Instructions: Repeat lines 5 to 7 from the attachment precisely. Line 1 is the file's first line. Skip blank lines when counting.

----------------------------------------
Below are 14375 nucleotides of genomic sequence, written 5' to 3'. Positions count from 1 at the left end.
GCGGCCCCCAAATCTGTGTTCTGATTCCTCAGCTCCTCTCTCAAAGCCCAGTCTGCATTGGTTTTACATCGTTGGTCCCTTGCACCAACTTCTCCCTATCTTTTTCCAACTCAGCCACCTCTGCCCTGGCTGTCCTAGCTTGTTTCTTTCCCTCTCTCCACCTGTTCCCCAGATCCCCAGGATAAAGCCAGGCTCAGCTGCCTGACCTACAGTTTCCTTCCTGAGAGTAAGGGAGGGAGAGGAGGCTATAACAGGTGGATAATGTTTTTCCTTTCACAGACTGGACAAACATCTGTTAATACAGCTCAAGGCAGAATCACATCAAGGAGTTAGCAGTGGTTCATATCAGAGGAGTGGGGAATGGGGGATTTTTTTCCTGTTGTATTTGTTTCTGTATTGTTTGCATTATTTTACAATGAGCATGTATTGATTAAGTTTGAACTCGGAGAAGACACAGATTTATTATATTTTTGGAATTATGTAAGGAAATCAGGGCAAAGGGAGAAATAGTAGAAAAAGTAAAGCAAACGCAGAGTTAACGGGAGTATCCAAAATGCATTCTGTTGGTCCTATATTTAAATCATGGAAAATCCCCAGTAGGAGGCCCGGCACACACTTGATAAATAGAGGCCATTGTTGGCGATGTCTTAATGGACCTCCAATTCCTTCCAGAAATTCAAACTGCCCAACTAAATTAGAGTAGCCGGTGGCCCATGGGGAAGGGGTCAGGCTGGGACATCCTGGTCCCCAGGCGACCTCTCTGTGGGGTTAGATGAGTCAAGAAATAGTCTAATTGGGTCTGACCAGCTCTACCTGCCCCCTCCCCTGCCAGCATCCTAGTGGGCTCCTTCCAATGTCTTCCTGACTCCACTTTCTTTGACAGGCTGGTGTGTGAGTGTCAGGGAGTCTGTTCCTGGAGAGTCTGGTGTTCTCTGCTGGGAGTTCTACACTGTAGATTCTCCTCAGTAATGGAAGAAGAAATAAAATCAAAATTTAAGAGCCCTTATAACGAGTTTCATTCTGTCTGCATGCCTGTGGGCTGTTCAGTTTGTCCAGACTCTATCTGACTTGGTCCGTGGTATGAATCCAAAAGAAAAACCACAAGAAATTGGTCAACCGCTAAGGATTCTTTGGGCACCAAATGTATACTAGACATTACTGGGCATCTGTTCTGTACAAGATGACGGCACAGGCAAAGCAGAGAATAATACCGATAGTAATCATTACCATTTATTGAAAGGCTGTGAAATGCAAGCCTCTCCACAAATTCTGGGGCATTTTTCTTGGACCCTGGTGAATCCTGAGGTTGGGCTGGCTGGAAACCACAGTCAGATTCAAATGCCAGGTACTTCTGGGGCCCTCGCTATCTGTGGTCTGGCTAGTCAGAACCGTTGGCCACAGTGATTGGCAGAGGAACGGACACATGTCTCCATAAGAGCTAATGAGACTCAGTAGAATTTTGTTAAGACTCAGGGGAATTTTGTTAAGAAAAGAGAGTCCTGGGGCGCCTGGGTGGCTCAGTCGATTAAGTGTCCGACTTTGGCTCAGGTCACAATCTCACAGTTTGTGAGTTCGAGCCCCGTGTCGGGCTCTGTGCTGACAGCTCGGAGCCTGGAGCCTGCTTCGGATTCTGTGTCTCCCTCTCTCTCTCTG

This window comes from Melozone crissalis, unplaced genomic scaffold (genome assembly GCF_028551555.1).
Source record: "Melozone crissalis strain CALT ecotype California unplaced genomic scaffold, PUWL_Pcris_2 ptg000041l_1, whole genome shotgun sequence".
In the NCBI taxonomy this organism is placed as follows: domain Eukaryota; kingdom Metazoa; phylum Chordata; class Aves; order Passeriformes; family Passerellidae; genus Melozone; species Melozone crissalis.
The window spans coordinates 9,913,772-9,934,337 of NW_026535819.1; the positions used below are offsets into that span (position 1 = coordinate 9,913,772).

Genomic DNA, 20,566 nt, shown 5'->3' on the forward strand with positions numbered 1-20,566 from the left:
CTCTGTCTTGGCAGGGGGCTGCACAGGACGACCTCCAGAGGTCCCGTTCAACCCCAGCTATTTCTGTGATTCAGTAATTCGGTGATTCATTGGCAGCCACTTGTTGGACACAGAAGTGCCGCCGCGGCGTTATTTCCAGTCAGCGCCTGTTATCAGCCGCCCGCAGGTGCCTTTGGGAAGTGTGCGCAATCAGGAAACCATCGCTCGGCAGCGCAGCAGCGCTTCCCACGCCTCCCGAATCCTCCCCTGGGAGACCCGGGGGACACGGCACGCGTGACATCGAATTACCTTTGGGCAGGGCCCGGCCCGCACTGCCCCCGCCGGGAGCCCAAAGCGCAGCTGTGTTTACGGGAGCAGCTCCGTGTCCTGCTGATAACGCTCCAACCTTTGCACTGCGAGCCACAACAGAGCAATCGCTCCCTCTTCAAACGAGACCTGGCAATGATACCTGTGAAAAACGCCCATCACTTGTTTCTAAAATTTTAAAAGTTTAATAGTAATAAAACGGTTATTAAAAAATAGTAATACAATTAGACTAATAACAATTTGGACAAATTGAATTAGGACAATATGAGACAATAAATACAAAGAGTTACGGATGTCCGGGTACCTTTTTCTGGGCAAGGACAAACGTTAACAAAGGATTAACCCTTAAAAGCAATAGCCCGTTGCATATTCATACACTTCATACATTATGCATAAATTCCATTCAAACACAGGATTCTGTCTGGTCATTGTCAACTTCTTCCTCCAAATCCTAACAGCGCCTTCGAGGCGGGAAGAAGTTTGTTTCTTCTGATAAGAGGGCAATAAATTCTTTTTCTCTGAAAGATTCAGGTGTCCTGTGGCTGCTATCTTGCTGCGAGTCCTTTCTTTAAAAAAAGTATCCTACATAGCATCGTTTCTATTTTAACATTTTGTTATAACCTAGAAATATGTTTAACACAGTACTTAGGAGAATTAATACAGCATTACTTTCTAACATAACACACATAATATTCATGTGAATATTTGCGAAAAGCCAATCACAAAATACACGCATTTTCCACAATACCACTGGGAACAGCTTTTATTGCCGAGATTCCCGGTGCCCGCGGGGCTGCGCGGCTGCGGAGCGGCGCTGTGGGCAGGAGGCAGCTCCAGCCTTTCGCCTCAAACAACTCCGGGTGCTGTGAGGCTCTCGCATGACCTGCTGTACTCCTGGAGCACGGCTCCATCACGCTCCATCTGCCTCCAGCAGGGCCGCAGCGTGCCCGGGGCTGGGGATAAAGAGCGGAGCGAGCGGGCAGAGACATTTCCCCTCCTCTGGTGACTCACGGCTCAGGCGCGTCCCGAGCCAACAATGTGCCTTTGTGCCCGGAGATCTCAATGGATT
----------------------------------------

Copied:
In the NCBI taxonomy this organism is placed as follows: domain Eukaryota; kingdom Metazoa; phylum Chordata; class Aves; order Passeriformes; family Passerellidae; genus Melozone; species Melozone crissalis.
The window spans coordinates 9,913,772-9,934,337 of NW_026535819.1; the positions used below are offsets into that span (position 1 = coordinate 9,913,772).

Genomic DNA, 20,566 nt, shown 5'->3' on the forward strand with positions numbered 1-20,566 from the left: